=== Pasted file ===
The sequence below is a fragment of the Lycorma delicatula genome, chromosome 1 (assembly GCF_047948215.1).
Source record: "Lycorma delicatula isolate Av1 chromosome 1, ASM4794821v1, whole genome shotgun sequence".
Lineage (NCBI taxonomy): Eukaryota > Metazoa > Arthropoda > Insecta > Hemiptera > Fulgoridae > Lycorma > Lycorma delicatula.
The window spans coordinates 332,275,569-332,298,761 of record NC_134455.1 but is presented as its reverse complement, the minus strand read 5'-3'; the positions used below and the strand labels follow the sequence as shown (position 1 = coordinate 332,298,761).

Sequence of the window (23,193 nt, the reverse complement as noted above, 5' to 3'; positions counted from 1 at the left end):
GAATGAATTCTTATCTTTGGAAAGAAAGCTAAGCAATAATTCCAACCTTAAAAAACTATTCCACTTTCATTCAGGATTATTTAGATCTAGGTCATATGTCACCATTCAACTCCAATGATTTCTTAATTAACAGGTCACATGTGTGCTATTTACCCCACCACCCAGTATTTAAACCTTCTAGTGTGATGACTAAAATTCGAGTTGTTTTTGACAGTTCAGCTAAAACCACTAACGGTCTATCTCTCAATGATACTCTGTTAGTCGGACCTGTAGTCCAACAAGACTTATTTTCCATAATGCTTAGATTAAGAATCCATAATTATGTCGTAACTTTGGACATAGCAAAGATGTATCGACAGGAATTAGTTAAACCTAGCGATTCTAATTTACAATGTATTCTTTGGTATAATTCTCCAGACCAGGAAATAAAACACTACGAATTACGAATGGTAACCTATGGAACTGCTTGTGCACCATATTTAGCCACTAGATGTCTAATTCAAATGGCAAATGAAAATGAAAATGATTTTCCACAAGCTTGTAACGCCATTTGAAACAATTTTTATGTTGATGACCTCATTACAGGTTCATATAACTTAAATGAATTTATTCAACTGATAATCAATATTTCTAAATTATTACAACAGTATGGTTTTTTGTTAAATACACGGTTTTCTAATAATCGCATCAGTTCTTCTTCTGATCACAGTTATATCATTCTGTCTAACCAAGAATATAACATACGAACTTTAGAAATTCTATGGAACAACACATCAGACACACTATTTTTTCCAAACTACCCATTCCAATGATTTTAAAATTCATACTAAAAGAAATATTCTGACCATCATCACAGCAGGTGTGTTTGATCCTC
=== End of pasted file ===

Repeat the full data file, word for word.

The sequence below is a fragment of the Lycorma delicatula genome, chromosome 1 (assembly GCF_047948215.1).
Source record: "Lycorma delicatula isolate Av1 chromosome 1, ASM4794821v1, whole genome shotgun sequence".
Lineage (NCBI taxonomy): Eukaryota > Metazoa > Arthropoda > Insecta > Hemiptera > Fulgoridae > Lycorma > Lycorma delicatula.
The window spans coordinates 332,275,569-332,298,761 of record NC_134455.1 but is presented as its reverse complement, the minus strand read 5'-3'; the positions used below and the strand labels follow the sequence as shown (position 1 = coordinate 332,298,761).

Sequence of the window (23,193 nt, the reverse complement as noted above, 5' to 3'; positions counted from 1 at the left end):
GAATGAATTCTTATCTTTGGAAAGAAAGCTAAGCAATAATTCCAACCTTAAAAAACTATTCCACTTTCATTCAGGATTATTTAGATCTAGGTCATATGTCACCATTCAACTCCAATGATTTCTTAATTAACAGGTCACATGTGTGCTATTTACCCCACCACCCAGTATTTAAACCTTCTAGTGTGATGACTAAAATTCGAGTTGTTTTTGACAGTTCAGCTAAAACCACTAACGGTCTATCTCTCAATGATACTCTGTTAGTCGGACCTGTAGTCCAACAAGACTTATTTTCCATAATGCTTAGATTAAGAATCCATAATTATGTCGTAACTTTGGACATAGCAAAGATGTATCGACAGGAATTAGTTAAACCTAGCGATTCTAATTTACAATGTATTCTTTGGTATAATTCTCCAGACCAGGAAATAAAACACTACGAATTACGAATGGTAACCTATGGAACTGCTTGTGCACCATATTTAGCCACTAGATGTCTAATTCAAATGGCAAATGAAAATGAAAATGATTTTCCACAAGCTTGTAACGCCATTTGAAACAATTTTTATGTTGATGACCTCATTACAGGTTCATATAACTTAAATGAATTTATTCAACTGATAATCAATATTTCTAAATTATTACAACAGTATGGTTTTTTGTTAAATACACGGTTTTCTAATAATCGCATCAGTTCTTCTTCTGATCACAGTTATATCATTCTGTCTAACCAAGAATATAACATACGAACTTTAGAAATTCTATGGAACAACACATCAGACACACTATTTTTTCCAAACTACCCATTCCAATGATTTTAAAATTCATACTAAAAGAAATATTCTGACCATCATCACAGCAGGTGTGTTTGATCCTC